C pool = d × BD × organic carbon E1

Figure 2.

The location of Lesotho within South Africa and its four agro-ecological zones.

where C-pool (kgC m−2), d: soil layer thickness (m), BD: bulk density (kg m−3), organic carbon (g g−1). The base cations (Ca, Mg, Na and K) were by extracting soils with 1 N NH4OAc (pH 7) and these were determined atomic absorption spectrophotometer (Perkin Elmer, 2007 AAS model WinLab) and flame photometers. Plant samples for isotopic signatures (i.e. δ13C and δ15N) in these wetlands were randomly collected in duplicates from the US, MS and TS sections of the toposequence/topography across years (2008–2010). These were labeled, air-dried, and shipped to the Soil and Water Management and Crop Nutrition Laboratory, of the International Atomic Energy Agency (IAEA), Seibersdorf, Austria. The results are reported in standard δ notation as δ13C, δ15N, %C and %N values in reference to the international standards Vienna Pee Dee Belemnite (V-PDB) and air N2 respectively. Analytical precision was ±2‰ for both δ13C and δ15N based on repeated analyses of laboratory standards. All data collected were subjected to analysis of variance (ANOVA) using the general linear model procedure (PROC GLM) of Statistical Analysis Systems (SAS) [44]. Means were separated using Duncan multiple range test (DMRT) at 5%.


3. Results and discussion

Generally, most of the wetlands across all agro-ecological zones of Lesotho are either used for livestock watering, grazing and agriculture and drinking water. In a related study on comparative assessments of wetlands in West and Southern Africa, it was found that most of the rural population used the wetlands largely for grazing and watering (Figure 3). It is evident from this result that approximately, 21% respectively of the population considered wetlands being important for irrigation and livestock grazing and watering. Similar observations were made by researchers from Southern Africa [45, 46], Taznania [47] and Kenya [45]. These authors found that wetlands constituted an important area of the livelihoods of the rural people. Hence, one of the major constraints to the sustainable use of wetlands in Lesotho and Africa in general is the lack of information on the diverse benefits that can be obtained from wetlands if properly managed. Hence, this information is needed by the government planners, natural resource managers and local communities.

Figure 3.

Utilization of wetlands in the Lowlands AEZ of Lesotho.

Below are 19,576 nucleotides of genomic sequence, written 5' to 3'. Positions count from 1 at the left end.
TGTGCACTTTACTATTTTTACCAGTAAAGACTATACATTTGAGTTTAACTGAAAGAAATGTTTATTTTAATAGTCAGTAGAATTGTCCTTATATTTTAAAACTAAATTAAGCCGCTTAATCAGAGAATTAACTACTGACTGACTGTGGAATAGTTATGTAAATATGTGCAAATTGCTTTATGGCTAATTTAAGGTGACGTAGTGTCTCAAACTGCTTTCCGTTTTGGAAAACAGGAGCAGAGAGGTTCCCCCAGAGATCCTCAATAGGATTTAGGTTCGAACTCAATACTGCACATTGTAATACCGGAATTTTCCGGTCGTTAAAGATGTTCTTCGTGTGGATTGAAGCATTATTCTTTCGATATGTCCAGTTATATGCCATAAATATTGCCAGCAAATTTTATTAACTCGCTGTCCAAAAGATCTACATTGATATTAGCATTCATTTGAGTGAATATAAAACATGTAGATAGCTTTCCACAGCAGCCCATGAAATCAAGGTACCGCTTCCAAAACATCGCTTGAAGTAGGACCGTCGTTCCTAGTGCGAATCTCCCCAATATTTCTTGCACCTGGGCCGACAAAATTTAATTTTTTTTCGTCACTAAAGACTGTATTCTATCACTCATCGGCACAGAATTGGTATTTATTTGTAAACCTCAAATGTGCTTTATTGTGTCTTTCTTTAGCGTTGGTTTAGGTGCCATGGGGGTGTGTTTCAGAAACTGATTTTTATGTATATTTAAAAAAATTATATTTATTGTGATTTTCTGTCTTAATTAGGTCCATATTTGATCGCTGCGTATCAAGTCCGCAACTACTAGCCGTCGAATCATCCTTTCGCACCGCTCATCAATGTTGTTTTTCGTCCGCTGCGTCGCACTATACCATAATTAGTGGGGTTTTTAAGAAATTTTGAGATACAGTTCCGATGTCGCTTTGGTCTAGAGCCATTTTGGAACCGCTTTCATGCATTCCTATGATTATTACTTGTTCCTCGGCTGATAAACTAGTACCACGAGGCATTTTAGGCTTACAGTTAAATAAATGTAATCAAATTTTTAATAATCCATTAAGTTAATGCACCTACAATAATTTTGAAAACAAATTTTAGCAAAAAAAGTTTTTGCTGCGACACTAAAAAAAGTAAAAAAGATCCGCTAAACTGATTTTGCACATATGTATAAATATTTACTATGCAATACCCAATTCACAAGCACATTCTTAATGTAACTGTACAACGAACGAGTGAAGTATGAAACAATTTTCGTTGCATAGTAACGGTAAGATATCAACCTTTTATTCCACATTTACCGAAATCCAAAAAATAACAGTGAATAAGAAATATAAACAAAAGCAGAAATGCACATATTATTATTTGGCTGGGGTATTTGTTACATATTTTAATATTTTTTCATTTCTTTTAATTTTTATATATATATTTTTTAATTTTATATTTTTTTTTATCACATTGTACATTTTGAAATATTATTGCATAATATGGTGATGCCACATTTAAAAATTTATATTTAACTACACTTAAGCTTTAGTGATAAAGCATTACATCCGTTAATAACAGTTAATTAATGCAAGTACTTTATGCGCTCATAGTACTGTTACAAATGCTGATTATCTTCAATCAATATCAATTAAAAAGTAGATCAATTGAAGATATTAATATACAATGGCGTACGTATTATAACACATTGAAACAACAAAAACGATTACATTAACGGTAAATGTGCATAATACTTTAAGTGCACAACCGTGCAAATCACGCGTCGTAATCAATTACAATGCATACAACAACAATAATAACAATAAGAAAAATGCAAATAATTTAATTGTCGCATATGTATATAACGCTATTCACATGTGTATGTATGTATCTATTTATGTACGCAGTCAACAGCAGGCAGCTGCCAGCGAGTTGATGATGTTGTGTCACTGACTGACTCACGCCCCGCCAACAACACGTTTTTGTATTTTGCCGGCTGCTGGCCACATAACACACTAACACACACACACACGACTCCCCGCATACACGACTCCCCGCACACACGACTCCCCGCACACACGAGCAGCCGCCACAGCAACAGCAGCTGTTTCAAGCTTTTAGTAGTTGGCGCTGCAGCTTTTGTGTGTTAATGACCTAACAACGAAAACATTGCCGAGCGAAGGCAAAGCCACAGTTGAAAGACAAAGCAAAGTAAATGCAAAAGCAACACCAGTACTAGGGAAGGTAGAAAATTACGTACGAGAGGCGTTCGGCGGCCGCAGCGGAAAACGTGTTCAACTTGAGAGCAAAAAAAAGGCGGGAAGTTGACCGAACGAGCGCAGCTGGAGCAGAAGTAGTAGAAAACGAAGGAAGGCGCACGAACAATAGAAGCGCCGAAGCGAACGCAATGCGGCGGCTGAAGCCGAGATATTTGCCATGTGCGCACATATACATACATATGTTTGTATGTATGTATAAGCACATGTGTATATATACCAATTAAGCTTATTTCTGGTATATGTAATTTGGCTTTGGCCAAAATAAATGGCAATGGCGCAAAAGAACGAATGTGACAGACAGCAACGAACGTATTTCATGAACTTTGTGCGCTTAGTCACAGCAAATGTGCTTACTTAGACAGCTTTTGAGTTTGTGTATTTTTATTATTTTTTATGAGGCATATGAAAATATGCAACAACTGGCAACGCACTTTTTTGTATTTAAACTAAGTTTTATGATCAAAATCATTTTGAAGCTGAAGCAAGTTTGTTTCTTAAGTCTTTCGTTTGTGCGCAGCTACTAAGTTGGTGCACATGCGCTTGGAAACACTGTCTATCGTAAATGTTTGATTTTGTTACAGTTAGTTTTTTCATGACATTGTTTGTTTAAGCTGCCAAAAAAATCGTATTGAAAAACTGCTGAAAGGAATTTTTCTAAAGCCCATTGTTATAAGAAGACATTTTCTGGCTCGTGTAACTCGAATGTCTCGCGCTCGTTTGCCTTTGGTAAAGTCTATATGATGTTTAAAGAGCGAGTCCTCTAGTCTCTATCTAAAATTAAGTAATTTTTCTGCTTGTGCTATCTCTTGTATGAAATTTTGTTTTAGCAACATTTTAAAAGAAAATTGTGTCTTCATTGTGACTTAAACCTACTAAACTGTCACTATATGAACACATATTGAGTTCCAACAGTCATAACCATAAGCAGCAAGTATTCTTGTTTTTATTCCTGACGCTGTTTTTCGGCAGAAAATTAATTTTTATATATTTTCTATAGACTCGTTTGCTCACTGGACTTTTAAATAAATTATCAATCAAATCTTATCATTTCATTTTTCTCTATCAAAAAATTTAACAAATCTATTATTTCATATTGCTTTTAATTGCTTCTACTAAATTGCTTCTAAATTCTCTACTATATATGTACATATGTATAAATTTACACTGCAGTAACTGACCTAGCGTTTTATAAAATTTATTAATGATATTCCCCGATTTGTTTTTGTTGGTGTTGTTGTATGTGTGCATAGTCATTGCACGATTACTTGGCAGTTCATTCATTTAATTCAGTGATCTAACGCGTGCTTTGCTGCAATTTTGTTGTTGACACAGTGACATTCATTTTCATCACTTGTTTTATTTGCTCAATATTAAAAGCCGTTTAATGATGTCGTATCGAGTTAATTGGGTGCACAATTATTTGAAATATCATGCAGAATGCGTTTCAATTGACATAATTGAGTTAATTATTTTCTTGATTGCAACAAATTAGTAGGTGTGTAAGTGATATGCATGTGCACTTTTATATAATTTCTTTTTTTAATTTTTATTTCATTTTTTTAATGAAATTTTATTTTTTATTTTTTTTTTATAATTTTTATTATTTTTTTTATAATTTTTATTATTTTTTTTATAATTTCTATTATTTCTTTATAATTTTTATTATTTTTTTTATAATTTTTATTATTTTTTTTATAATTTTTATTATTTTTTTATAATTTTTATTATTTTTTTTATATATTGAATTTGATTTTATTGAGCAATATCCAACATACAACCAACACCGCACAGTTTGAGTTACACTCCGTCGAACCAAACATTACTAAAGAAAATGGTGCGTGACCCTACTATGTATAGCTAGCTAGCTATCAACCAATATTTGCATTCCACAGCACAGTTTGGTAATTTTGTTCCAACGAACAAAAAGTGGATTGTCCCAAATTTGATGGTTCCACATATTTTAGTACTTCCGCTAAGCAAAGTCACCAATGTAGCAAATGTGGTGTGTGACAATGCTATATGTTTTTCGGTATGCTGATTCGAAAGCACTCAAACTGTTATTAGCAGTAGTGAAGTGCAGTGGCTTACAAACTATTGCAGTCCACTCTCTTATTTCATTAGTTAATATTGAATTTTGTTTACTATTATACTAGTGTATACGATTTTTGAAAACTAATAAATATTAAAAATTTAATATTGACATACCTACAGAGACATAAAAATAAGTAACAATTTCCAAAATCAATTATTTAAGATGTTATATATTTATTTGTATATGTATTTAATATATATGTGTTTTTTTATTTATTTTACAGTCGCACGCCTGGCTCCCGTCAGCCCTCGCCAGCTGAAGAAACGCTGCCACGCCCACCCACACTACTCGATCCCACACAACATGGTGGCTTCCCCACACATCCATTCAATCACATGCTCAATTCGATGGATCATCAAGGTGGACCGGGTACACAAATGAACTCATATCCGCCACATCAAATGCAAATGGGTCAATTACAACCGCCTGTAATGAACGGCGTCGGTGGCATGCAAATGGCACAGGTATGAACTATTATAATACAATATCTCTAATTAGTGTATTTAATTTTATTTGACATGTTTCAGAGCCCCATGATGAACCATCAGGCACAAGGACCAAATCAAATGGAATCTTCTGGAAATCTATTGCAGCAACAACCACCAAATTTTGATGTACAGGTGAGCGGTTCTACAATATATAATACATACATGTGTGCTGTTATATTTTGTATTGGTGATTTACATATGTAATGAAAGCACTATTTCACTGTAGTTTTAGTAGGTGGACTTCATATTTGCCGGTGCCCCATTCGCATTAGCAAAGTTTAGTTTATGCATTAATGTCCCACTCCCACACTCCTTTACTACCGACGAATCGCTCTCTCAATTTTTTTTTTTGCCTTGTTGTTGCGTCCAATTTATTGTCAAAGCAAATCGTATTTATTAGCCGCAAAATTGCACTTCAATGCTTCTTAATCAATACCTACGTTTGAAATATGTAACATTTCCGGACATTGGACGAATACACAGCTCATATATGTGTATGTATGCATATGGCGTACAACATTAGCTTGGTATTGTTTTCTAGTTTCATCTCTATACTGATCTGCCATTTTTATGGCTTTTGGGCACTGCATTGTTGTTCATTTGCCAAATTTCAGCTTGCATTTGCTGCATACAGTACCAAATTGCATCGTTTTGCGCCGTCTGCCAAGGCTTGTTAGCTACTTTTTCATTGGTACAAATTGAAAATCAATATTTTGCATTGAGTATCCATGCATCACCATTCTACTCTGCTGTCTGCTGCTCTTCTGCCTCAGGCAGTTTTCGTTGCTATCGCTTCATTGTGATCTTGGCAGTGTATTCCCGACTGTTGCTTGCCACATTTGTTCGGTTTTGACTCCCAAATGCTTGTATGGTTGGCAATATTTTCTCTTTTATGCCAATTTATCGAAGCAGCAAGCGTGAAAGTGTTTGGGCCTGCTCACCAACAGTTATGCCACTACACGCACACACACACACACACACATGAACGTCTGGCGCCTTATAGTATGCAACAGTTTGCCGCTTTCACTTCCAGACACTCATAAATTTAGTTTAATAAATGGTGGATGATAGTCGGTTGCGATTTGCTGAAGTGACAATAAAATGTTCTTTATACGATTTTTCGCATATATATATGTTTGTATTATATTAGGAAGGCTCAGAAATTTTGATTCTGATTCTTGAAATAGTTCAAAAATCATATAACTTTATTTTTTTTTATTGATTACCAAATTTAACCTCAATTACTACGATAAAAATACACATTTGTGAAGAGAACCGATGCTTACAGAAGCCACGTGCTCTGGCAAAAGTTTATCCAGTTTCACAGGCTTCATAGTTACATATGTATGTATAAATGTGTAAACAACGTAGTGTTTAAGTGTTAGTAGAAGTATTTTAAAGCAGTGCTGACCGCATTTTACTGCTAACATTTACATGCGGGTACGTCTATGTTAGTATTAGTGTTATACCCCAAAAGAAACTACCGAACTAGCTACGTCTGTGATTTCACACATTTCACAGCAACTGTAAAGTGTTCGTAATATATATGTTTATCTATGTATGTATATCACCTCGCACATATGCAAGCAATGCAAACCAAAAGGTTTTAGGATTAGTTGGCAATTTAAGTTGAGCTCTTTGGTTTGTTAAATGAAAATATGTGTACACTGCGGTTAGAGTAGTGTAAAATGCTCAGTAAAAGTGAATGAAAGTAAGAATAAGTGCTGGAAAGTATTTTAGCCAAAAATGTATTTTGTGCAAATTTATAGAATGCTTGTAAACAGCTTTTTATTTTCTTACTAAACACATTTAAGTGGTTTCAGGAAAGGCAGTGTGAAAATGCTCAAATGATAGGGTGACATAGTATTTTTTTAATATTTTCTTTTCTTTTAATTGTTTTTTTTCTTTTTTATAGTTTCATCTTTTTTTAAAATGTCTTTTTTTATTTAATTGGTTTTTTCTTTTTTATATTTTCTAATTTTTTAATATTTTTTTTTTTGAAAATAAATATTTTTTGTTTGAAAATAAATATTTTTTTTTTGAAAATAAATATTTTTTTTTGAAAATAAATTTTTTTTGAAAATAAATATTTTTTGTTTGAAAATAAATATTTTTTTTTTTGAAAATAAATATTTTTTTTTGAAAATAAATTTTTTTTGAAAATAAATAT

A close observation of the soil physico-chemical properties of these wetlands is shown in Table 2. Results showed that the particle size distribution (i.e. texture) of the wetland soils at Butha Buthe was dominated by sand size texture compared to that at Ha-Matela. At the latter site, the particle size distribution had almost equal proportions of sand, silt and clay sized particles (Table 2). Both wetland soils generally had acidic soil pH (i.e. 4.69–5.44), low available P ranging between 1.40 and 3.29 mg kg−1 (Butha Buthe) and between 2.94 and 4.54 mg kg−1 (Ha-Matela). Some researchers had associated phosphorus mineralization in wetland soils was associated negatively with acidic soil pH and coarser soil texture [49, 50, 51]. The soil organic matter across both wetland types was relatively high. Higher exchangeable Ca (10.44–17.51 cmol kg−1) was noted in Butha Buthe wetlands as opposed to very low contents observed in the Ha-Matela soils (i.e. 0.28 cmol kg−1). Wetland soils in Butha Buthe had higher bulk density (BD) (i.e. 1.24–1.55 g cm3) compared to Ha-Matela wetlands (i.e. 1.32–1.38 g cm3). The higher BD in the former compared to the latter might be attributed to higher sand contents (Figure 4). The ratio of silt and clay—called silt:clay ratio—is an index of soil age and the ease of erodibility [52]. Lower ratio of between 0.43 and 1.99 (Ha-Matela) compared to 1.10 and 9.89 (Butha Buthe) is an indication that wetland soils in the former site are older and would be easily eroded compared to the latter (Figure 5). This was in agreement with the findings of some researchers that lower silt/clay ratio is an indication of high degree of erosion [52, 53]. Higher SOC contents were observed in the Butha Buthe wetlands compared to the Ha-Matela wetlands (Figure 6). The high SOC is related to the balance of input from net primary production and microbial decomposition and the decomposition rates in wetlands are generally low due to low availability of oxygen and low temperatures [54]. Thus, one of the reasons for higher SOC in Butha Buthe wetlands is due to high altitude (i.e. 2000–3483 m) and low temperature (i.e. ≤8°C) in winter periods. Furthermore, the SOC density was observed in the Butha-Buthe wetlands (6.69–16.51 kgC m−2) compared to that in the Ha-Matela (6.46–13.91 kgC m−2) (Figure 7). These results showed that wetland soils in the former site are much more stable and would not be easily eroded. Serval authors had attributed higher soil organic carbon density to several factors and these includes type of land use and soil management practices and these can significantly influence soil organic SOC dynamics and C flux from the soil [22, 55, 56, 57, 58, 59]. The vegetation isotopic δ13C and δ15N across the two wetlands and years (2008–2010) are shown in Figures 8 and 9. The less negative values of Isotopic δ13C (Ha-Matela), compared to Butha Buthe is an indication of degradation [29, 36, 60]. High δ15N in Butha Buthe is ascribed to nutrient enrichment as a result of anthropogenic activity (i.e. livestock grazing [61].